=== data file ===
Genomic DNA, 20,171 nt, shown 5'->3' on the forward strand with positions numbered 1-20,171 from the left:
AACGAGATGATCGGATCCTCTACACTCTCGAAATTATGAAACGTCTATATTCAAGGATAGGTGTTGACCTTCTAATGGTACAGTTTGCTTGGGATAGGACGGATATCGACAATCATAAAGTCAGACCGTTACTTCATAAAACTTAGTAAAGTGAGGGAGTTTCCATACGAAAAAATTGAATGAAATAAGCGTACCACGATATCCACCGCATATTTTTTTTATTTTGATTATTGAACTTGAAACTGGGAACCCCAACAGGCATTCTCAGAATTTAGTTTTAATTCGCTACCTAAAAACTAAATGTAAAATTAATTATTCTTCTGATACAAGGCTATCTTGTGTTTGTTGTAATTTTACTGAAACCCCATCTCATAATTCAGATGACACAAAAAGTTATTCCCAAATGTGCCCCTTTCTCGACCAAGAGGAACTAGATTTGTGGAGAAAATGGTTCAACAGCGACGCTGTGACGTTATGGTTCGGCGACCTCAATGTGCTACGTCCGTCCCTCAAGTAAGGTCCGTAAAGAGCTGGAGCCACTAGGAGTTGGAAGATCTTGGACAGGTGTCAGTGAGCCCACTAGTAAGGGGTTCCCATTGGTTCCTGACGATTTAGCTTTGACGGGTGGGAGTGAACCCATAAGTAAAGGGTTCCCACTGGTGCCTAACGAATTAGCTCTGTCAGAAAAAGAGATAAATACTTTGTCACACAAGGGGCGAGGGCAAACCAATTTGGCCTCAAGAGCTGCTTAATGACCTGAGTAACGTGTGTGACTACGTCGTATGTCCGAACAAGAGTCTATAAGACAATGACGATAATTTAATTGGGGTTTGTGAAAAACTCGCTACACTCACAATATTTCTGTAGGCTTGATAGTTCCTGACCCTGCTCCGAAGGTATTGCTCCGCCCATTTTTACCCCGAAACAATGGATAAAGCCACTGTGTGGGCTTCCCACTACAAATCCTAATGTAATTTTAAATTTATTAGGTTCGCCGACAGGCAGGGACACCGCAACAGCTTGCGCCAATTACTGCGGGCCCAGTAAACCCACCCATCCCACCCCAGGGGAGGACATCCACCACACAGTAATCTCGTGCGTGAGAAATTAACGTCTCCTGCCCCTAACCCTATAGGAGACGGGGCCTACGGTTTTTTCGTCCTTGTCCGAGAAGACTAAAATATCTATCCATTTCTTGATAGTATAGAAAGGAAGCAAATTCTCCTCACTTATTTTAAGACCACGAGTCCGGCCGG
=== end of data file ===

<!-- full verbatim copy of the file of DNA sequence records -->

Genomic DNA, 20,171 nt, shown 5'->3' on the forward strand with positions numbered 1-20,171 from the left:
AACGAGATGATCGGATCCTCTACACTCTCGAAATTATGAAACGTCTATATTCAAGGATAGGTGTTGACCTTCTAATGGTACAGTTTGCTTGGGATAGGACGGATATCGACAATCATAAAGTCAGACCGTTACTTCATAAAACTTAGTAAAGTGAGGGAGTTTCCATACGAAAAAATTGAATGAAATAAGCGTACCACGATATCCACCGCATATTTTTTTTATTTTGATTATTGAACTTGAAACTGGGAACCCCAACAGGCATTCTCAGAATTTAGTTTTAATTCGCTACCTAAAAACTAAATGTAAAATTAATTATTCTTCTGATACAAGGCTATCTTGTGTTTGTTGTAATTTTACTGAAACCCCATCTCATAATTCAGATGACACAAAAAGTTATTCCCAAATGTGCCCCTTTCTCGACCAAGAGGAACTAGATTTGTGGAGAAAATGGTTCAACAGCGACGCTGTGACGTTATGGTTCGGCGACCTCAATGTGCTACGTCCGTCCCTCAAGTAAGGTCCGTAAAGAGCTGGAGCCACTAGGAGTTGGAAGATCTTGGACAGGTGTCAGTGAGCCCACTAGTAAGGGGTTCCCATTGGTTCCTGACGATTTAGCTTTGACGGGTGGGAGTGAACCCATAAGTAAAGGGTTCCCACTGGTGCCTAACGAATTAGCTCTGTCAGAAAAAGAGATAAATACTTTGTCACACAAGGGGCGAGGGCAAACCAATTTGGCCTCAAGAGCTGCTTAATGACCTGAGTAACGTGTGTGACTACGTCGTATGTCCGAACAAGAGTCTATAAGACAATGACGATAATTTAATTGGGGTTTGTGAAAAACTCGCTACACTCACAATATTTCTGTAGGCTTGATAGTTCCTGACCCTGCTCCGAAGGTATTGCTCCGCCCATTTTTACCCCGAAACAATGGATAAAGCCACTGTGTGGGCTTCCCACTACAAATCCTAATGTAATTTTAAATTTATTAGGTTCGCCGACAGGCAGGGACACCGCAACAGCTTGCGCCAATTACTGCGGGCCCAGTAAACCCACCCATCCCACCCCAGGGGAGGACATCCACCACACAGTAATCTCGTGCGTGAGAAATTAACGTCTCCTGCCCCTAACCCTATAGGAGACGGGGCCTACGGTTTTTTCGTCCTTGTCCGAGAAGACTAAAATATCTATCCATTTCTTGATAGTATAGAAAGGAAGCAAATTCTCCTCACTTATTTTAAGACCACGAGTCCGGCCGG